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Help wanted: Talented information technology workers in high demand

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JAMES P. LEUTE
December 9, 2007
— It seemed that everywhere Eric McLean turned, he was met with a job offer in the neighborhood of $50,000 a year.

With one solid proposal on the table and decision deadline looming, the UW-Whitewater student got a call from another prospective employer.


“I had my interview on Friday and an offer by Monday,” said McLean, who accepted the offer and will report for work in January as a programmer analyst associate at Harley-Davidson in Milwaukee.


McLean’s situation reflects an information technology industry that some trade journals have said is facing a hiring crisis. Quite simply, the demand for talented IT workers outweighs the supply, and students such as McLean are commanding exceptional starting salaries.


Demand for IT employees is the highest it’s been in five years, according to Robert Half Technology, a leading provider of IT professionals on a project and full-time basis.


The reason is three-fold:


** Because of industrywide growth—the U.S. Bureau of Labor Statistics estimates nearly one million IT jobs will be created by 2014.


** Baby boomers in the field are starting to retire.


** Fewer college students are choosing to major in computer science, engineering and math to refill the ranks.


For evidence of the latter, look no further than UW-Whitewater’s Management Computer Systems program, which has been ranked as the top four-year computing degree program in the United States and Canada eight times by the Association of Information Technology Professionals.


“We used to graduate 80 to 90-plus students each year,” said Robert Horton, coordinator of the MCS program. “This year, we’ll graduate 26.”


One of those is McLean, a Two Rivers native who will pick up his diploma in a couple of weeks.


“It’s a good problem for us because there are lots of opportunities, but it’s a bad problem for the companies,” he said.


On a national level, UCLA’s Higher Education Research Institute reported that the number of incoming freshmen who planned to major in computer science fell by 70 percent between 2000 and 2005.


That’s due in part to the dotcom bust several years ago, Horton said.


“Parents and counselors have been telling students that there’s no future in information technology,” he said. “It seems like everybody knows someone or has heard of someone laid off in the field.”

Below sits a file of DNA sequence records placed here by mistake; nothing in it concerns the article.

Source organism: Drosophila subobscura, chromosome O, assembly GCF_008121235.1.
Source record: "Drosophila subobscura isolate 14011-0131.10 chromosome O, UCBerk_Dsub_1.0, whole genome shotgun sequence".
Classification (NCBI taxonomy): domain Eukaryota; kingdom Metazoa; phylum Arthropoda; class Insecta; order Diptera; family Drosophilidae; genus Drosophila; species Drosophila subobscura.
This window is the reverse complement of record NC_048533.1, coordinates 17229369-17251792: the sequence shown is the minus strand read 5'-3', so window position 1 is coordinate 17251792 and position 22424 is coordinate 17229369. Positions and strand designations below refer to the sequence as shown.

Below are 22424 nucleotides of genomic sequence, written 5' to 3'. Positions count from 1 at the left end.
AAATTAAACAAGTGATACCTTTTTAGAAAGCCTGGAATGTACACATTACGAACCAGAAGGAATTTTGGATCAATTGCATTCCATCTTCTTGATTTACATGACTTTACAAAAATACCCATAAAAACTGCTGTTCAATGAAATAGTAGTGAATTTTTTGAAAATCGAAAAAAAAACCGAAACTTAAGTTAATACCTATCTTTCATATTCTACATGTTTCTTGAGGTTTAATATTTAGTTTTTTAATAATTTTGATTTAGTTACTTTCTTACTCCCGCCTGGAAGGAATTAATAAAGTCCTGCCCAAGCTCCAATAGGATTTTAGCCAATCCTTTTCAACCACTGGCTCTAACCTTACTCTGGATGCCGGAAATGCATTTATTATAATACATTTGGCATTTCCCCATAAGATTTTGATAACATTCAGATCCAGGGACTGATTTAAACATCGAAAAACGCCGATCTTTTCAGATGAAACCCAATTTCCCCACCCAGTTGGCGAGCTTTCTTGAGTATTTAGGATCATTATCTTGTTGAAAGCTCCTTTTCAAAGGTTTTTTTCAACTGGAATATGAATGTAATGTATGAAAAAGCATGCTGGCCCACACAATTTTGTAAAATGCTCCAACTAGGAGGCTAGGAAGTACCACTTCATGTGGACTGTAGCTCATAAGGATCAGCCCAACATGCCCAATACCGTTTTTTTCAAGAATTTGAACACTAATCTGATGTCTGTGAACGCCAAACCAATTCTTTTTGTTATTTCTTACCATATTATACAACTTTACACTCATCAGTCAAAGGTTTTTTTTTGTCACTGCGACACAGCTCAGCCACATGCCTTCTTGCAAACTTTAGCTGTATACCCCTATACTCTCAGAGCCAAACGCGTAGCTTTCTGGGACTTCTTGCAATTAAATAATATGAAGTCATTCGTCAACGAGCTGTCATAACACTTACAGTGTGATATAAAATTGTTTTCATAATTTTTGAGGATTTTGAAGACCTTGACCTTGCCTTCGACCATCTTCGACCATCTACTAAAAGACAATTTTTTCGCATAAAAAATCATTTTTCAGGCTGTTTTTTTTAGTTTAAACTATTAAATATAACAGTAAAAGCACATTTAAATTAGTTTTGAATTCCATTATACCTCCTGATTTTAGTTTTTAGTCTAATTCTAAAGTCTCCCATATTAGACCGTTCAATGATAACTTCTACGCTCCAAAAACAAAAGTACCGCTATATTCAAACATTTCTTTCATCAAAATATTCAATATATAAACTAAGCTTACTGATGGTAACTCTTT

Another fear, he said, centers on the belief that IT jobs are prime for outsourcing.


“The fact is that there have never been more IT jobs in this country,” Horton said. “We outsource less than 4 percent of them, and for those we do lose, we’re adding more in this country.


“Just look around; people are immersed in technology. How could anyone think that we won’t need people to keep that going?”


UW-Whitewater has run nearly 1,600 middle and high school students through recent information technology fairs in the Milwaukee area.


“The idea was to bring in a Harley-Davidson and show the kids how to design a motorcycle on the computer, bring in an Aurora Health Care and show the kids how IT applies to health care,” Horton said.


A separate event targeted the students’ counselors.


“Their jaws just dropped,” Horton said. “They were under the mistaken belief that IT was not a good field to go into.”


Horton said companies are starting to feel the pain of a lack of students entering the field.


Robert Half’s annual salary survey backs that up, as IT professionals in the United States can expect starting salaries to increase an average of 5.3 percent in 2008.


“Business expansion and the increased reliance on technology within all sectors has resulted in a competitive environment for skilled IT professionals,” said Katherine Spencer Lee, executive director of Robert Half Technology. “Many companies are raising base compensation for new hires and offering additional perks, including signing bonuses and equity incentives, to recruit and retain top candidates.”


In the last three years, starting annual salaries for Whitewater’s MCS grads have risen nearly 9 percent to $46,000, Horton said. In the networking degree area, they’re up more than 26 percent to $48,000.


“The expertise is retiring, and we’re going back to the days when these kids were like gold,” he said.



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